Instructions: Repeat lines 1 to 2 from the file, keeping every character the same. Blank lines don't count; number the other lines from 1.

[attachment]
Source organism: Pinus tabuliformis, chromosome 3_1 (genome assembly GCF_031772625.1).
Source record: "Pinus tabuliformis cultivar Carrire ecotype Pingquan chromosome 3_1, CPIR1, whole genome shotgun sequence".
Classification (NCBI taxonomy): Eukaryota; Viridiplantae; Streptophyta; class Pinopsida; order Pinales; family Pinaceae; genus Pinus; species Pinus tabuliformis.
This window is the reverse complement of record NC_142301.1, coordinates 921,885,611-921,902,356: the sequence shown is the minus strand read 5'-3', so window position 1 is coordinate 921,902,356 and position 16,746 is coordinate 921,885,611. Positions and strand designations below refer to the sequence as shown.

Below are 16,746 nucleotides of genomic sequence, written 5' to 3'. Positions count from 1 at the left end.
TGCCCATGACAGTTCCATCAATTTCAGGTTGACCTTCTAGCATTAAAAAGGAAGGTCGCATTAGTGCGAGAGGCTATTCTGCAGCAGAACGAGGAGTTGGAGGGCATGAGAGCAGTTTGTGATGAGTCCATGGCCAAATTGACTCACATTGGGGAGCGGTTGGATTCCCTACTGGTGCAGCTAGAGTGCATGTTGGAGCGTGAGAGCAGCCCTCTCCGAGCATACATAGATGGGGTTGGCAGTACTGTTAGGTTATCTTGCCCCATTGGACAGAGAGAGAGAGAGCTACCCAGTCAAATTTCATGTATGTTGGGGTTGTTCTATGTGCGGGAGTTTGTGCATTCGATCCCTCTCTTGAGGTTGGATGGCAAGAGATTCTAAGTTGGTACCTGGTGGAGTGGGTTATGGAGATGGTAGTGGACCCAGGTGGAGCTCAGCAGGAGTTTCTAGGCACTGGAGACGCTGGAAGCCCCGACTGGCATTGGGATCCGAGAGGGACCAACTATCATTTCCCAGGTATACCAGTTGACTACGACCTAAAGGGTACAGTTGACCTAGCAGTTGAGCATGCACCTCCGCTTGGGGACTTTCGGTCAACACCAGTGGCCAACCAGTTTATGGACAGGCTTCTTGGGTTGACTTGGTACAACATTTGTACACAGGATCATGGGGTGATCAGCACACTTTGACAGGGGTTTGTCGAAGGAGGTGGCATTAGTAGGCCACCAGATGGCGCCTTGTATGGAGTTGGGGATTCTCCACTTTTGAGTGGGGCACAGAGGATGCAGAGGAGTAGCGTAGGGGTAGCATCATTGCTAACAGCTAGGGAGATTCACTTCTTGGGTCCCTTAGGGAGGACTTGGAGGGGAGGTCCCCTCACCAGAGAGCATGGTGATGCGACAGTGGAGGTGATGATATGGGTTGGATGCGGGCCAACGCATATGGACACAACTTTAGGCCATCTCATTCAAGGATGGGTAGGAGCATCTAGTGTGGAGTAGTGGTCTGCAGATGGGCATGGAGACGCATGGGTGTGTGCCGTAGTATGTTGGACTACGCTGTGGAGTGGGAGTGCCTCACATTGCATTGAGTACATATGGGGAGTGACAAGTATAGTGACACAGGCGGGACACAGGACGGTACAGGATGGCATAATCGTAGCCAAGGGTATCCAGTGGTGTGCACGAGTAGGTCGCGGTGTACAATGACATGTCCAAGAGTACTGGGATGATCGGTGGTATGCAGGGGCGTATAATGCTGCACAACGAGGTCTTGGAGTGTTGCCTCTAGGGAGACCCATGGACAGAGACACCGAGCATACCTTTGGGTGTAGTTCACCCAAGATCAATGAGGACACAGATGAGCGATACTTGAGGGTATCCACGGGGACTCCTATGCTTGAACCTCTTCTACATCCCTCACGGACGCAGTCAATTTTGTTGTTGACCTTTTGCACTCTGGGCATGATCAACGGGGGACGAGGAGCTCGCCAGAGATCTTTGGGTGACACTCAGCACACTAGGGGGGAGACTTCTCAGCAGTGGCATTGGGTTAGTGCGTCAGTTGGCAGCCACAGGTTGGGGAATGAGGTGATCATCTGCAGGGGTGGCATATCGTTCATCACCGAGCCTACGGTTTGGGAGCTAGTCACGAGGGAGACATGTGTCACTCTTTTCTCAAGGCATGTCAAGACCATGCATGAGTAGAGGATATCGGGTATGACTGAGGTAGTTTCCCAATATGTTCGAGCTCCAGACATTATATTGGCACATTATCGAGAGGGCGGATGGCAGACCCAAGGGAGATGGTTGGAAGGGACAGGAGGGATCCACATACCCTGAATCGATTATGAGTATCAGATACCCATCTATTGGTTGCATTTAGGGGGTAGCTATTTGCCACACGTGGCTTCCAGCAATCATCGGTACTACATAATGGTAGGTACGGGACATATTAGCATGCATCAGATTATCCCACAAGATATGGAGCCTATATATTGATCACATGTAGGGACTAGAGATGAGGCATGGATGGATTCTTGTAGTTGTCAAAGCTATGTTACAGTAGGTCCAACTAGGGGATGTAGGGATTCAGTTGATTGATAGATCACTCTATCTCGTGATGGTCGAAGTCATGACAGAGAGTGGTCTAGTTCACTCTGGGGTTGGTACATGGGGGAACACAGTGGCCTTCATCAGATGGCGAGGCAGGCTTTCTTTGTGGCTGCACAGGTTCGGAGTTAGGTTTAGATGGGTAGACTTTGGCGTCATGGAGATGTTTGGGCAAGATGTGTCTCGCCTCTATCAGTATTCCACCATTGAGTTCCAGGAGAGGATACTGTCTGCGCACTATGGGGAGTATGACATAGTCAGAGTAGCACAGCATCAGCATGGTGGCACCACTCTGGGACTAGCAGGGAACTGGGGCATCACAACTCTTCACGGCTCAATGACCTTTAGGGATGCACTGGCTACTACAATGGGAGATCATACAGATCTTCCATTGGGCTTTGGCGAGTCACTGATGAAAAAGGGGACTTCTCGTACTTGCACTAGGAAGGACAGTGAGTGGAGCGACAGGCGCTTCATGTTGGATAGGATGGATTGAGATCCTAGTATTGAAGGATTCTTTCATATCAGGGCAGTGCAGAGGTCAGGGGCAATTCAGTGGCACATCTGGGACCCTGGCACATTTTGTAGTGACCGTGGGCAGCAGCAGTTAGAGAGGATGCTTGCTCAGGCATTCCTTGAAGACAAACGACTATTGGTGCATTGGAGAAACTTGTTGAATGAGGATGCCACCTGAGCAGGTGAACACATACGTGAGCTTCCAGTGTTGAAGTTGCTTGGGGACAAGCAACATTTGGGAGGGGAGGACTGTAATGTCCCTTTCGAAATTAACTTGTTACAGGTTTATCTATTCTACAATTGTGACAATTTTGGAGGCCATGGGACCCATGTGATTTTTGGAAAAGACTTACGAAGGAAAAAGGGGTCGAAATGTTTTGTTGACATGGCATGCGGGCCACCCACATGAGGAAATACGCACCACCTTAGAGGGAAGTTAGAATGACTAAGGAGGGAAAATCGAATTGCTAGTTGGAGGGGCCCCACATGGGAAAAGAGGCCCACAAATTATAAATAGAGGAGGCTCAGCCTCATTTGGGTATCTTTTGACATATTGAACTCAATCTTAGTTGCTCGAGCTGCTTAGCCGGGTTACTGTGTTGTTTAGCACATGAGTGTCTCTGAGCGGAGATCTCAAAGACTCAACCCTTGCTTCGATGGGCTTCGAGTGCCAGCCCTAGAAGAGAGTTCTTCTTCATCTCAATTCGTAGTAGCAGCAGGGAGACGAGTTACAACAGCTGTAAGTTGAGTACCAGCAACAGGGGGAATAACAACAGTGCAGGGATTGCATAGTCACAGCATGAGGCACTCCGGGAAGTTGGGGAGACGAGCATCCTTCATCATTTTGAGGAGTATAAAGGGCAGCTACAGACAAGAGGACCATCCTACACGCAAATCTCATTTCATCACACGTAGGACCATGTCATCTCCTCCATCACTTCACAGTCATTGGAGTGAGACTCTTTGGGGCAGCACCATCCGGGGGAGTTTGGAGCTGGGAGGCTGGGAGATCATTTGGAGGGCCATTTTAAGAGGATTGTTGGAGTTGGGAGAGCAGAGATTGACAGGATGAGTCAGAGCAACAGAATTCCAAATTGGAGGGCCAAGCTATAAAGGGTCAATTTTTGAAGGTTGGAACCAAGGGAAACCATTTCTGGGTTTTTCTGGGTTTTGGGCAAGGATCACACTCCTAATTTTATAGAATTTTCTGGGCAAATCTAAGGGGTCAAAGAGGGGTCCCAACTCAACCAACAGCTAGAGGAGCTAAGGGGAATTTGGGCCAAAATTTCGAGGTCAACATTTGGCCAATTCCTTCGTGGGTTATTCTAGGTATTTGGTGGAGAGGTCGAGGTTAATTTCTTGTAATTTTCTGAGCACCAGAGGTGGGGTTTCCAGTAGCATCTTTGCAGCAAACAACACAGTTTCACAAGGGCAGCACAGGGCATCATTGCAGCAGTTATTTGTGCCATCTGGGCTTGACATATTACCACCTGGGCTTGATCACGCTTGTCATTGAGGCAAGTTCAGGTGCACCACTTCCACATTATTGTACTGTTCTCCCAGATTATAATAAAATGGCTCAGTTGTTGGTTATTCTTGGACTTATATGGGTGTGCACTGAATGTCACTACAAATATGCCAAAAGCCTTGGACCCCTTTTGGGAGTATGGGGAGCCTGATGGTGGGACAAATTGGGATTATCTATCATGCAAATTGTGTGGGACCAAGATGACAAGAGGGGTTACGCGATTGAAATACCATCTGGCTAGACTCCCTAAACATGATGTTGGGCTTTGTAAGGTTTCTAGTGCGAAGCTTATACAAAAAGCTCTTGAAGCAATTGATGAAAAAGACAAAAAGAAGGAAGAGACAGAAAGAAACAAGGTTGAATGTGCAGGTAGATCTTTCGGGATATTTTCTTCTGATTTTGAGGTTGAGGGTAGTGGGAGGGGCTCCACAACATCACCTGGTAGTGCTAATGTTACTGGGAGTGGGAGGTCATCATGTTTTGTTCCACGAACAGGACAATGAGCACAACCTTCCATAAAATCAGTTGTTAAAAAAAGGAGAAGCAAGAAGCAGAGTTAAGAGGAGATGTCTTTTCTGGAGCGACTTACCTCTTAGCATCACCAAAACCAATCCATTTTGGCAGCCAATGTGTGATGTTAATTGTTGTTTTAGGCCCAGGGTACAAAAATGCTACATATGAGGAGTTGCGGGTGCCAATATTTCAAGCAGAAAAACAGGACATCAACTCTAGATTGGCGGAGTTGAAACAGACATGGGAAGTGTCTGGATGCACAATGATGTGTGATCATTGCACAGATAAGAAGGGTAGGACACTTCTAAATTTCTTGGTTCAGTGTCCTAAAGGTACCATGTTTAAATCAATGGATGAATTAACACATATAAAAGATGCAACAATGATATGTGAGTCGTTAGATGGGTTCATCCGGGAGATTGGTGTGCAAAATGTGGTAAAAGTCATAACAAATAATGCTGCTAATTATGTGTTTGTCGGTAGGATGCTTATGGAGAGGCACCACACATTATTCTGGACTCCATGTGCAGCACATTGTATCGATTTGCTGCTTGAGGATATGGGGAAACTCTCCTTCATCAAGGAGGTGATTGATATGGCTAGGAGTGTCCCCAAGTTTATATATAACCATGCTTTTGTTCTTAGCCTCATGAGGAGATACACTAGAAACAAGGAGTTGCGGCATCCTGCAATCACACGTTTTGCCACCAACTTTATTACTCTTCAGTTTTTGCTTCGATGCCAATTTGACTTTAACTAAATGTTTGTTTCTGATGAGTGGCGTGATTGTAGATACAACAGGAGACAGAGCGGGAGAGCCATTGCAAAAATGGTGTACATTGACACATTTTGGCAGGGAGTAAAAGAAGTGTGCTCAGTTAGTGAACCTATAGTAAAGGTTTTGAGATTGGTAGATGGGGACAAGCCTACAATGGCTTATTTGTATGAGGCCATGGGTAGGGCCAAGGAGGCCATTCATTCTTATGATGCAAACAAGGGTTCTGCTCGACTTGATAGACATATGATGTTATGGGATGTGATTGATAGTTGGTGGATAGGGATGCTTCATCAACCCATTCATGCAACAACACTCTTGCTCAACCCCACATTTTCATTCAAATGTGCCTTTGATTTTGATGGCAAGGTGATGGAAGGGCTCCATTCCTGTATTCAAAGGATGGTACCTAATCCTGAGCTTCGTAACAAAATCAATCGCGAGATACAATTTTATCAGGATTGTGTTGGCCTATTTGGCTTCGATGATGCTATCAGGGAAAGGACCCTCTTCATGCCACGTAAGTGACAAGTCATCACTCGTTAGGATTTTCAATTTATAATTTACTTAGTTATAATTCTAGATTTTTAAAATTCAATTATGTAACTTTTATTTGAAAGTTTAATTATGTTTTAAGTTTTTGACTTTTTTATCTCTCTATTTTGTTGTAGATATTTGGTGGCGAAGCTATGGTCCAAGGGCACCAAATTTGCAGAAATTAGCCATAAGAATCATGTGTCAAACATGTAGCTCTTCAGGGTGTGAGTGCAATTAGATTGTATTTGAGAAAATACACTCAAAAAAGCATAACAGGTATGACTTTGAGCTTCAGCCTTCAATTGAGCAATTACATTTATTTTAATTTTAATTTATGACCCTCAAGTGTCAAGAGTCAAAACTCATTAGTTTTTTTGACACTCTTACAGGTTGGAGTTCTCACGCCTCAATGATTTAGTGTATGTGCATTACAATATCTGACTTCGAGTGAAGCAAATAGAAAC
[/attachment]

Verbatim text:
Source organism: Pinus tabuliformis, chromosome 3_1 (genome assembly GCF_031772625.1).
Source record: "Pinus tabuliformis cultivar Carrire ecotype Pingquan chromosome 3_1, CPIR1, whole genome shotgun sequence".